Oral Presentation 2014 International Biophysics Congress

How proteins modify and sense membrane curvature (#114)

Saša Svetina 1
  1. Faculty of Medicine, University of Ljubljana, Ljubljana, Slovenia

The property of all biological membranes is that they are curved. The state of many membrane proteins, both bound and integral, depends on the curvature of their location, while they can also influence this curvature. This interplay will be illustrated by two examples. The mechanism by which an amphitropic protein, Apolipoprotein H, causes vesicle budding will be described.1 Parameters determining vesicle shape will be defined and the structural features of this protein that are responsible for their modification will be indicated. Experimental verification of this model will be demonstrated. In the second example, the recently observed2 effects of vesicle shape on the lateral distribution of potassium channel KvAP will be explained by curvature mismatch between the intrinsic curvatures of that part of the protein embedded in the hydrophobic interior of the bilayer and the principal curvatures of the surrounding bilayer. This example also provides a test of the theoretical prediction3 that proteins accumulate preferentially at those membrane sections where the interaction energy between the protein and its lipid environment is smallest and that vesicle shapes change in the direction of increasing the sizes of these sections. In conclusion, we promote the view that vesicle shape behavior forms the basis of many cellular processes and that membrane proteins have evolved so as to modify this behavior to make these processes more efficient. The implications of this view will be substantiated by interpreting the function of the membrane skeleton of red blood cells and by the concept of the mechanical basis of cellular polarity.4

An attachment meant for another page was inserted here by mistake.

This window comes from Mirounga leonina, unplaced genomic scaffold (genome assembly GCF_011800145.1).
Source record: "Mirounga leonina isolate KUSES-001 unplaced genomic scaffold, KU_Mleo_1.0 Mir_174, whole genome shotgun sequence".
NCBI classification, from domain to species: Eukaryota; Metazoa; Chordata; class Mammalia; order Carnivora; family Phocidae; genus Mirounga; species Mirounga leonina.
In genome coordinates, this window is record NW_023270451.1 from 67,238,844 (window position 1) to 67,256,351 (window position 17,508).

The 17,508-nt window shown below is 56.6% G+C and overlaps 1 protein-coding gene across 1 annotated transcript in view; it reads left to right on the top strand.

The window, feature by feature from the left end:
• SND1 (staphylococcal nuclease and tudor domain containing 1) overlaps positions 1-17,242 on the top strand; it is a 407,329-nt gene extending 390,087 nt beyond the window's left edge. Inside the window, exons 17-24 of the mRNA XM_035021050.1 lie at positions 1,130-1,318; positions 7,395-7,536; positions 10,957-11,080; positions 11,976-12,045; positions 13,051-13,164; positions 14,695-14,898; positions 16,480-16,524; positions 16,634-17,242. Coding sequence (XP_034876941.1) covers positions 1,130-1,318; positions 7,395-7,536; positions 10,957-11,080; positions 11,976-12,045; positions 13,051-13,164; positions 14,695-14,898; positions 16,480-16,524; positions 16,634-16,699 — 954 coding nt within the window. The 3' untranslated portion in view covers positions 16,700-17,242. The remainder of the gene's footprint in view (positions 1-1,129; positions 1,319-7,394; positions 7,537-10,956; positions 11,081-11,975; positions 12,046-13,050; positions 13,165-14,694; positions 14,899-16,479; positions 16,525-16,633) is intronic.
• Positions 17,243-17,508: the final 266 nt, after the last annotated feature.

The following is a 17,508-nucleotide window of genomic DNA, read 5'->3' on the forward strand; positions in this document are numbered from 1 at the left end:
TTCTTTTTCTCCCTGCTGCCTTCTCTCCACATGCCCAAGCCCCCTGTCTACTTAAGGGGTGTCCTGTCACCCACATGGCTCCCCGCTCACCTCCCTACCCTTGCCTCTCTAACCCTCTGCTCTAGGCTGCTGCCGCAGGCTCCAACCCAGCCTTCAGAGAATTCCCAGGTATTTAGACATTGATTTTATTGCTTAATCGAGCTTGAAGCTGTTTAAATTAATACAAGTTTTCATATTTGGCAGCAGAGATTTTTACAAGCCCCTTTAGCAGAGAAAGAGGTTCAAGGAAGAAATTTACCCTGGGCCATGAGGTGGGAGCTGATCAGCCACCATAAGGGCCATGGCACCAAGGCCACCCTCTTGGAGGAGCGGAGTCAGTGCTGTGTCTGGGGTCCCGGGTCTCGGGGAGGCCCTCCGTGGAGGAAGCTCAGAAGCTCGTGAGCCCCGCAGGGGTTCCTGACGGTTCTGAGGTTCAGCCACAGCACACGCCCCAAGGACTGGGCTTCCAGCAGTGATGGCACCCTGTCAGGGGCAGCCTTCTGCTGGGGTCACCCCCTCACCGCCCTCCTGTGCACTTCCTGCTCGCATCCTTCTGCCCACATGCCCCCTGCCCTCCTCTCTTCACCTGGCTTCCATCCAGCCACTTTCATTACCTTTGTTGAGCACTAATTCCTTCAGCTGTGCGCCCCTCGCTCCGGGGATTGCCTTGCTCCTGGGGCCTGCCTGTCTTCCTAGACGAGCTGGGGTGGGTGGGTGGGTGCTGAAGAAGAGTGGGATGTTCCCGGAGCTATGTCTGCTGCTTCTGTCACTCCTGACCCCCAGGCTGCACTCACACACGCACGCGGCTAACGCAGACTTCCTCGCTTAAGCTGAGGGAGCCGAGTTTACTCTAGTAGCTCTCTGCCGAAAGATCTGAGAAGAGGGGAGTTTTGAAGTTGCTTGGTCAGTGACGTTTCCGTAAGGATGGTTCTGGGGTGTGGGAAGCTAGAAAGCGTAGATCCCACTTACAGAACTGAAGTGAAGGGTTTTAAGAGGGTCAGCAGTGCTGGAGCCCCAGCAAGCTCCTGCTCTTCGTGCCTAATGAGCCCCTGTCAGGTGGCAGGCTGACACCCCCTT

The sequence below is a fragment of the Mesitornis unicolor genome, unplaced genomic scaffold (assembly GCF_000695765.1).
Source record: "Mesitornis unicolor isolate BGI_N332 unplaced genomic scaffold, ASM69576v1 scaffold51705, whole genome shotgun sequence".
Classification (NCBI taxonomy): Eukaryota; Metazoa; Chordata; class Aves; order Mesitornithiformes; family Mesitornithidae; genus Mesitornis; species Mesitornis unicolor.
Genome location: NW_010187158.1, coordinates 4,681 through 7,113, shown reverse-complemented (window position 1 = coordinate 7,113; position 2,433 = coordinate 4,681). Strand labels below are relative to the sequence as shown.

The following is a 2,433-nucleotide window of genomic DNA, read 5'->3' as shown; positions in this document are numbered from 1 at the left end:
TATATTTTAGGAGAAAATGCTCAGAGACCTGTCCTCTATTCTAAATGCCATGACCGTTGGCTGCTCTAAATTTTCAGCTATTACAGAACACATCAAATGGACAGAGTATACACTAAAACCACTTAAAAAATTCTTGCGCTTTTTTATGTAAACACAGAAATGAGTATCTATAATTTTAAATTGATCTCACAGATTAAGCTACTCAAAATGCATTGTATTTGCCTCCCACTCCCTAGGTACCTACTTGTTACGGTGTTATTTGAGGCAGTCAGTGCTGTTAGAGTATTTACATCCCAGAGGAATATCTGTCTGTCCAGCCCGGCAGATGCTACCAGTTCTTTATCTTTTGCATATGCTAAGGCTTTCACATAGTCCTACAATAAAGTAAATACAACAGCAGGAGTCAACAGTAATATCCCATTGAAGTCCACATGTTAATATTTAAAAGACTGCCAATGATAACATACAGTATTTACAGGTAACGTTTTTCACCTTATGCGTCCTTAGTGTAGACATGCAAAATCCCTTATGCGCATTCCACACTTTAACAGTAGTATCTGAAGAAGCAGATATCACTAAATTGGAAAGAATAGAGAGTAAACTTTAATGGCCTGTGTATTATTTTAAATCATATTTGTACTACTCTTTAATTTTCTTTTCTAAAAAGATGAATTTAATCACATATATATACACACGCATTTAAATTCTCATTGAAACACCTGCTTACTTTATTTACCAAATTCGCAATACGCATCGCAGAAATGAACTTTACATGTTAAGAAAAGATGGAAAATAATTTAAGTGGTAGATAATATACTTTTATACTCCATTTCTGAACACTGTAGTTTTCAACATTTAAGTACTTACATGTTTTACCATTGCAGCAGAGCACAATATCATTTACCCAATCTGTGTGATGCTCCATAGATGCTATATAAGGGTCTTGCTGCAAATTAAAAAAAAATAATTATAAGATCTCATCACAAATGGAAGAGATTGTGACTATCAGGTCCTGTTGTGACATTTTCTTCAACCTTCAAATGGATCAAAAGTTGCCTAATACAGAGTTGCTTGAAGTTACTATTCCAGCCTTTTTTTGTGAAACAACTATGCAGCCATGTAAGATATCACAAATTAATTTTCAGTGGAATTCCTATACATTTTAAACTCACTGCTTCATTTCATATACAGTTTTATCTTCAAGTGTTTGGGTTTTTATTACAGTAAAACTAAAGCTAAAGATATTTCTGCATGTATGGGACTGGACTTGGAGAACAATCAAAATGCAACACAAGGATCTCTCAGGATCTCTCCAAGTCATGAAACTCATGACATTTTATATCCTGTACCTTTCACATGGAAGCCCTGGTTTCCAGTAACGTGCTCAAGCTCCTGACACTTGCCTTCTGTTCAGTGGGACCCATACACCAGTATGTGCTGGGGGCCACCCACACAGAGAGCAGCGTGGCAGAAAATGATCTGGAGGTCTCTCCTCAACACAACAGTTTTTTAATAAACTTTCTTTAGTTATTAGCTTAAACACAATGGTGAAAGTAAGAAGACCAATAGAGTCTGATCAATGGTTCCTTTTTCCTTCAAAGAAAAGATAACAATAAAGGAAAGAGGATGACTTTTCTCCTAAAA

1. J. Kovačič, B. Božič, S. Svetina: Budding of giant unilamellar vesicles induced by an amphitropic protein β2-glycoprotein I. Biophys. Chem. 152, 46-54 (2010).
  2. S. Aimon, A. Callan-Jones, A. Berthaud, M. Pinot, G.E.S. Toombes, P. Bassereau: Membrane shapes modulate transmembrane protein distribution. Develop. Cell 28, 212-218 (2014).
  3. B. Božič, V. Kralj-Iglič, S. Svetina: Coupling between vesicle shape and lateral distribution of mobile membrane inclusions. Phys. Rev. E 73, 041915(11) (2006).
  4. S. Svetina, B. Žekš: The mechanical behaviour of cell membranes as a possible physical origin of cell polarity. J. Theor. Biol. 146, 115-122 (1990).